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How to Leave a Legacy With Your Retirement Plan

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[Updated November 2021]

Estimated reading time: 4 minutes

Many people wonder if they have enough in their retirement savings plans to sustain themselves during retirement. On the other hand, some people have more than enough.

Beneficiaries of these retirement plan accounts need to be aware of their options and election deadlines to avoid penalties and unintended tax consequences.

When a retirement plan participant or IRA holder passes away, the beneficiaries have certain options to postpone taxation on amounts they have inherited. Treasury Regulation 1.401(a)(9) outlines the rules for beneficiary options on retirement plans. Beneficiary distributions are considered Required Minimum Distributions (RMDs). Failure to distribute these required distributions may subject the beneficiary to a penalty of 50% of the amount required to be distributed.

Knowledge of the options will not only help avoid the penalty but may also help defer taxation by choosing certain options.

After a retirement participant or IRA holder dies, the beneficiary is given until December 31st of the following year to choose the option on how they would deplete the account they just inherited. The election they make is irrevocable. There are typically two options available for the beneficiary; the five year rule or life expectancy payments.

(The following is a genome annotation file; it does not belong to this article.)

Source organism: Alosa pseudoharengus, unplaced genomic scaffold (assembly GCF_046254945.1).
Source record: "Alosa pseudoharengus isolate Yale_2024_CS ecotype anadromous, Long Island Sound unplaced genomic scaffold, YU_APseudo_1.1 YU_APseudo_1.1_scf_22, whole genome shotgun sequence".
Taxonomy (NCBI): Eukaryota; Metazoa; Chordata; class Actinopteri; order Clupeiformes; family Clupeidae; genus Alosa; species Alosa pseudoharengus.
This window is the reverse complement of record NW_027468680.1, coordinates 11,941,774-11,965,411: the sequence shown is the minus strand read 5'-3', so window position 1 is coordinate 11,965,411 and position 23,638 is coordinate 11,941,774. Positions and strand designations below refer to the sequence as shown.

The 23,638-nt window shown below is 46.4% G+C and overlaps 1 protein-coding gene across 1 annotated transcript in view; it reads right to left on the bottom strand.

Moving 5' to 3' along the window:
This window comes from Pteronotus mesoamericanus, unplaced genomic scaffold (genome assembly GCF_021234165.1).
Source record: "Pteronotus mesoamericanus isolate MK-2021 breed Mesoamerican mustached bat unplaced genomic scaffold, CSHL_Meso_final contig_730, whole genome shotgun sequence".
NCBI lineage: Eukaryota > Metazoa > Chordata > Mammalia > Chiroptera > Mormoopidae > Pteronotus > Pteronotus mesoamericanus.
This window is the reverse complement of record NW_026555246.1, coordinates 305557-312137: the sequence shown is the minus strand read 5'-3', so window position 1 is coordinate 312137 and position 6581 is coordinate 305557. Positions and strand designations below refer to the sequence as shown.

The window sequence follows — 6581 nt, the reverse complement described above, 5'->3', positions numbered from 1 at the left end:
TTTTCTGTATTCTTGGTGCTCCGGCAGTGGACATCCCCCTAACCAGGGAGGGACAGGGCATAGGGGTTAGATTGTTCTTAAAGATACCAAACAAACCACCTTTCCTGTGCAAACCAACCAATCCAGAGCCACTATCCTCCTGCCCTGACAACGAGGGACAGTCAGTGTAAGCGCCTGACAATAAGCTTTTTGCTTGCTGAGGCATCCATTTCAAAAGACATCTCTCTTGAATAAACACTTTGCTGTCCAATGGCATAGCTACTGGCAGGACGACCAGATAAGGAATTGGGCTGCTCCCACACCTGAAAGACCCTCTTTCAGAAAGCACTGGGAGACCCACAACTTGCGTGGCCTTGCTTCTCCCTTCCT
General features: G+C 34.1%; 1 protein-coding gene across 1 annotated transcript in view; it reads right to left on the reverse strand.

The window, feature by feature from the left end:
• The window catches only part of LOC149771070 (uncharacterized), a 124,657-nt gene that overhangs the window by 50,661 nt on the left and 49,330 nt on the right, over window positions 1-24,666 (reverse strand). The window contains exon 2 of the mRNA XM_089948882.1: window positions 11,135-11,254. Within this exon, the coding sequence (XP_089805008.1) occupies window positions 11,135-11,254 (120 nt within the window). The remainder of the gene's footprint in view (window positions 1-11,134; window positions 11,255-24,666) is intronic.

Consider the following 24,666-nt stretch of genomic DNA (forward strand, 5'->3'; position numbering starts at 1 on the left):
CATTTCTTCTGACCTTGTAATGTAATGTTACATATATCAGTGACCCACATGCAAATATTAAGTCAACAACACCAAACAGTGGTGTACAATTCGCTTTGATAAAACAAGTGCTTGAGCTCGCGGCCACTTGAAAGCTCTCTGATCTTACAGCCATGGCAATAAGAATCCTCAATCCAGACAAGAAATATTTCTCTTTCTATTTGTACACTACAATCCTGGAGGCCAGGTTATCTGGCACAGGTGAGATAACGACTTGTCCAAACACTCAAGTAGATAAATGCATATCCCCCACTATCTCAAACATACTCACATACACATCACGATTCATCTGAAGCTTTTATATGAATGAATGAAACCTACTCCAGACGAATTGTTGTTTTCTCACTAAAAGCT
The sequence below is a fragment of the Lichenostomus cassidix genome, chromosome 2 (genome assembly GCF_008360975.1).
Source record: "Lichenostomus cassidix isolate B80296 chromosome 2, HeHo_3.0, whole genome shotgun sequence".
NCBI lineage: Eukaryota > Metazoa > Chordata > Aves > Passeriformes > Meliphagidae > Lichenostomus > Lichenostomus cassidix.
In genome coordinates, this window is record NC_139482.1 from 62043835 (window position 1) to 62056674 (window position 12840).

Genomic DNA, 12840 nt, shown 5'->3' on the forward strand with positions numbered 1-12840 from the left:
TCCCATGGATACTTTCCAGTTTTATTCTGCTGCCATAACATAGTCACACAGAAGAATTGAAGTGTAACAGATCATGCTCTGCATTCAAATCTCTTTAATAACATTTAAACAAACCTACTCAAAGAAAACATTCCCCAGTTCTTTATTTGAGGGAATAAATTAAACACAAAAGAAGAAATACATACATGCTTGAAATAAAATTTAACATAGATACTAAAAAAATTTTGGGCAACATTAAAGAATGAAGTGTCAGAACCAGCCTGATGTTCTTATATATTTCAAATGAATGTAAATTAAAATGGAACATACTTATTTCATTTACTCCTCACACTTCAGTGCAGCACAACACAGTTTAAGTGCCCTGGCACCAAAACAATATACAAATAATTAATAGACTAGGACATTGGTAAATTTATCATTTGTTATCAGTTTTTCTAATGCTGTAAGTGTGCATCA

The Five-Year Rule

This option is only available if the IRA holder dies before the time they are subject to RMDs.  This means that the beneficiary does not have to take a total distribution until the year that contains the fifth anniversary of the IRA holder’s death. If the balance on the IRA is not completely distributed on the deadline, whatever remains in the IRA will be subject to a 50% penalty. For IRA holder deaths that occur after tax year 2019, this option will only be available to non-individual beneficiaries such as charitable institutions.

The Ten-Year Rule

This new option only applies to non-exempt beneficiaries of deaths that occur after tax year 2019.  Nonexempt beneficiaries include non-spouse beneficiaries who are greater than 10 years younger than the IRA holders age.  This is the only option for non-exempt beneficiaries, regardless of how old the IRA holder was when they died.

Life Expectancy Payments

This option typically requires a small distribution starting December 31st of the year following the year of death. The distribution is based on the life expectancy of the beneficiary which could prolong the tax deferment of the investments for a longer period than the previous option.

Another term typically used by the retirement industry is the “stretch option.” If the beneficiary fails to make an election, the regulations require the default elected option to be the life expectancy one.